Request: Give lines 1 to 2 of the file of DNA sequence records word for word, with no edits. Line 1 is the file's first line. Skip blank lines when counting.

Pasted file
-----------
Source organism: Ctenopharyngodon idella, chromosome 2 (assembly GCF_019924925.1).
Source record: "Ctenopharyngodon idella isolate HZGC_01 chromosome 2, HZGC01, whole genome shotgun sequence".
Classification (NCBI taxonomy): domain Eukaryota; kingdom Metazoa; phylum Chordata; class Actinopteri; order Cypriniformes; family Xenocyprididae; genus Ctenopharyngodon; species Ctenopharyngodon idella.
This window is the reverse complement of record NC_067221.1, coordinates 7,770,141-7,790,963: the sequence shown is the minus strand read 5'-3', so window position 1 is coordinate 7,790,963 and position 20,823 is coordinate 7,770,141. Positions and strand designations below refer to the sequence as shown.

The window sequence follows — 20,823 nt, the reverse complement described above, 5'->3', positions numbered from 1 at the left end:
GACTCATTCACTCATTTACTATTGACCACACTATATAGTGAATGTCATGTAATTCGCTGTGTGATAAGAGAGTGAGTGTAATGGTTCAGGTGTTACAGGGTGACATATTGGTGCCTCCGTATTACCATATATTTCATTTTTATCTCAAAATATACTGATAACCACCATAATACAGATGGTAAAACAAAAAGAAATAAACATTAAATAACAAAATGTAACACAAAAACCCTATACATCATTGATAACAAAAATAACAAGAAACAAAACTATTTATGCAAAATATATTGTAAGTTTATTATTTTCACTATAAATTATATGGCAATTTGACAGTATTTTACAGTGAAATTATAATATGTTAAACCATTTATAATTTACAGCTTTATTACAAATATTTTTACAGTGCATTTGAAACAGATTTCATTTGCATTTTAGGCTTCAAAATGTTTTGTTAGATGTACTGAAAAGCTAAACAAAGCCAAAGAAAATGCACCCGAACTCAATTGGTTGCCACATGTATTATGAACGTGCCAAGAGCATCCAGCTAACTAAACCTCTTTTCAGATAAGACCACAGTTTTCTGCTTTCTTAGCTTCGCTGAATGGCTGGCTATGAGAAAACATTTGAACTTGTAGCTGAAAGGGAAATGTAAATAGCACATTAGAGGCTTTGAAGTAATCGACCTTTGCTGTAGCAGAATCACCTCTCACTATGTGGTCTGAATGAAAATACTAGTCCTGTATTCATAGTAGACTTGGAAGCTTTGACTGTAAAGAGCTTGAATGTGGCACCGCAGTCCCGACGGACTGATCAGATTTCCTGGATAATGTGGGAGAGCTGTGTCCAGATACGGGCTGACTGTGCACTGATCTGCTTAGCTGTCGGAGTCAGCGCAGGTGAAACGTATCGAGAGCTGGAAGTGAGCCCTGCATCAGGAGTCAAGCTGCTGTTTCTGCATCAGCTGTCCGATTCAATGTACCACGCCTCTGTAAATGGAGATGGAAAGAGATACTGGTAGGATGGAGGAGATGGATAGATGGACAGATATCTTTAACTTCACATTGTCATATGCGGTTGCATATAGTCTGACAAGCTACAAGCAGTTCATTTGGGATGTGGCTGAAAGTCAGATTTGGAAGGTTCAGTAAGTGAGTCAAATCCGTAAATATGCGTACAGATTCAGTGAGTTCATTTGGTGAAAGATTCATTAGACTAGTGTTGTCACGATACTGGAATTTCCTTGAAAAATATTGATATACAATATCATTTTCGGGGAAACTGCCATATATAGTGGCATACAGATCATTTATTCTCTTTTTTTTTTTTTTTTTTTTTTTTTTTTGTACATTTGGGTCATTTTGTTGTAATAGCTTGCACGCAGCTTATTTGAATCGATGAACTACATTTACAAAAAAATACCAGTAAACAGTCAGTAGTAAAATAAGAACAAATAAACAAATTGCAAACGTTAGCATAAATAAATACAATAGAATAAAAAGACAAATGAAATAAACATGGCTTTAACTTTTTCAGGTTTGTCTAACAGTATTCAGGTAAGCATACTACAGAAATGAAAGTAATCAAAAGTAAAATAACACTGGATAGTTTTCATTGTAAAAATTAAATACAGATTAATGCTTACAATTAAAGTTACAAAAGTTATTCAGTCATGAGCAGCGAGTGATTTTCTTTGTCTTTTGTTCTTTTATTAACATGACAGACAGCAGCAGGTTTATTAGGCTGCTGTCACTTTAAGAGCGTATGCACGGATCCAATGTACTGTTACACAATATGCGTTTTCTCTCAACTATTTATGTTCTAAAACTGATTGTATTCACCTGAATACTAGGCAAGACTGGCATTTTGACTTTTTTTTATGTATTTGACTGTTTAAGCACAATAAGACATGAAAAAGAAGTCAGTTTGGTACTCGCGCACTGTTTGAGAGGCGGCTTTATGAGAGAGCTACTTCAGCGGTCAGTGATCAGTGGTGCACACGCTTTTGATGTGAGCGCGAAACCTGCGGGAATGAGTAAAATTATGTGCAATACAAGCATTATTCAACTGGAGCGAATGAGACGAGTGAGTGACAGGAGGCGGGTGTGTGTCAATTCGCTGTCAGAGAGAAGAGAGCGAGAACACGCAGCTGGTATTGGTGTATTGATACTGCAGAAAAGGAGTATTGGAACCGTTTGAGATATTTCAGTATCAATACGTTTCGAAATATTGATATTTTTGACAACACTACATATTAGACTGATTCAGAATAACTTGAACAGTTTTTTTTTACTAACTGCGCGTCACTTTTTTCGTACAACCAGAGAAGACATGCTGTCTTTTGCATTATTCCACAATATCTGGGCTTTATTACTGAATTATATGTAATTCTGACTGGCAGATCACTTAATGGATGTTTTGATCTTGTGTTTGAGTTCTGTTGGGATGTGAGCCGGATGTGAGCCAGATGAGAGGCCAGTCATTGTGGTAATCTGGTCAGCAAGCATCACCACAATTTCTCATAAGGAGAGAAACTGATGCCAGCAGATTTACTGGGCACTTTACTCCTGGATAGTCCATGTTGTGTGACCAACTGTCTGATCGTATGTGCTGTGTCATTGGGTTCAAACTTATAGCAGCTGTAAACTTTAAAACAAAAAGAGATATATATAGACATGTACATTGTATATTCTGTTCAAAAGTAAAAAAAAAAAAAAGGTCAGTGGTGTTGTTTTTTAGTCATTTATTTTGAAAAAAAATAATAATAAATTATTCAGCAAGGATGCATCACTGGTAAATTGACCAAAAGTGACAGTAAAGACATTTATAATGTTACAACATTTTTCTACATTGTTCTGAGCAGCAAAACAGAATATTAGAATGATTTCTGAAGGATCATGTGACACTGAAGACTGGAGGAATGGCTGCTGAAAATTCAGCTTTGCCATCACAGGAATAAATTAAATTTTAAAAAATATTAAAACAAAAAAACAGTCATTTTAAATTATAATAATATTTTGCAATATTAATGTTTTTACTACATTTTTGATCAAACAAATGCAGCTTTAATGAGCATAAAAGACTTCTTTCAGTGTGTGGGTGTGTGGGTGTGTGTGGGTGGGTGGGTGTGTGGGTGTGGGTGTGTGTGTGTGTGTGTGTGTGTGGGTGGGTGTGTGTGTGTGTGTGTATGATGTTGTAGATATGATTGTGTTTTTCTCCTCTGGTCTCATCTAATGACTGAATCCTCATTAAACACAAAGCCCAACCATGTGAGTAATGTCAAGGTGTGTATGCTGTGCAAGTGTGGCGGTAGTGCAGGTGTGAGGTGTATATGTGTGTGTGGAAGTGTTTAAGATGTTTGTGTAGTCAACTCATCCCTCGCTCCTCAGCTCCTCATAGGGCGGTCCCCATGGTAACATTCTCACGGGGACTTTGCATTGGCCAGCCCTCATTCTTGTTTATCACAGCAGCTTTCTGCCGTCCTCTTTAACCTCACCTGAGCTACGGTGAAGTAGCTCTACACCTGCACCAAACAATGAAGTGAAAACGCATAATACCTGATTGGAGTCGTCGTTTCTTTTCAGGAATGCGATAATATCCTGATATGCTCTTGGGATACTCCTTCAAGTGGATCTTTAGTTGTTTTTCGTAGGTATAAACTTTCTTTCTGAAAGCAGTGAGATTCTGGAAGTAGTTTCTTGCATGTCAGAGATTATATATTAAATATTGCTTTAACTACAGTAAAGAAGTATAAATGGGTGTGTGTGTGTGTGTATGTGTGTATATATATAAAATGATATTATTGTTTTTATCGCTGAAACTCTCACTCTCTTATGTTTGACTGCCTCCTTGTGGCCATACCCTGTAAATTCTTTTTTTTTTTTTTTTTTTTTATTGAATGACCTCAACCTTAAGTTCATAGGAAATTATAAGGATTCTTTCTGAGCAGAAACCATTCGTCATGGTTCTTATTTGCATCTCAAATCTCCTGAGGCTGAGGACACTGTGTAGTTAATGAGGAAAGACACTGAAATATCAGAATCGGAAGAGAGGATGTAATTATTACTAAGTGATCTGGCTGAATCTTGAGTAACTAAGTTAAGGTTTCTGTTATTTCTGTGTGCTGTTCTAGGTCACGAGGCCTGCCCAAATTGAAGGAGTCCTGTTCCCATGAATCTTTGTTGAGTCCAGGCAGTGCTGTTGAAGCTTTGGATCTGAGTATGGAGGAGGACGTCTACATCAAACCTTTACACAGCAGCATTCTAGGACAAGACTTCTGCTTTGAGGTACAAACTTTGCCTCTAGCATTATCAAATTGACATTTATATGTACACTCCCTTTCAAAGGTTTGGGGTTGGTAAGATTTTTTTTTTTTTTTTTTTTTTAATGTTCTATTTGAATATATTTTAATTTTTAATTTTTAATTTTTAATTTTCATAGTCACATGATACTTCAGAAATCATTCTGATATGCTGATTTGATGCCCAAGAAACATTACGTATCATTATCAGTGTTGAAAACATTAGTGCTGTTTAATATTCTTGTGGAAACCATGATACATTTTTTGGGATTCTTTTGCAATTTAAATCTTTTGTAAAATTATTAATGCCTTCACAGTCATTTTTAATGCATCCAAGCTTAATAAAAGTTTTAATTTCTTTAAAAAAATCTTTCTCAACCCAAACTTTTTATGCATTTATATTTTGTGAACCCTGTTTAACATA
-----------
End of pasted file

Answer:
Source organism: Ctenopharyngodon idella, chromosome 2 (assembly GCF_019924925.1).
Source record: "Ctenopharyngodon idella isolate HZGC_01 chromosome 2, HZGC01, whole genome shotgun sequence".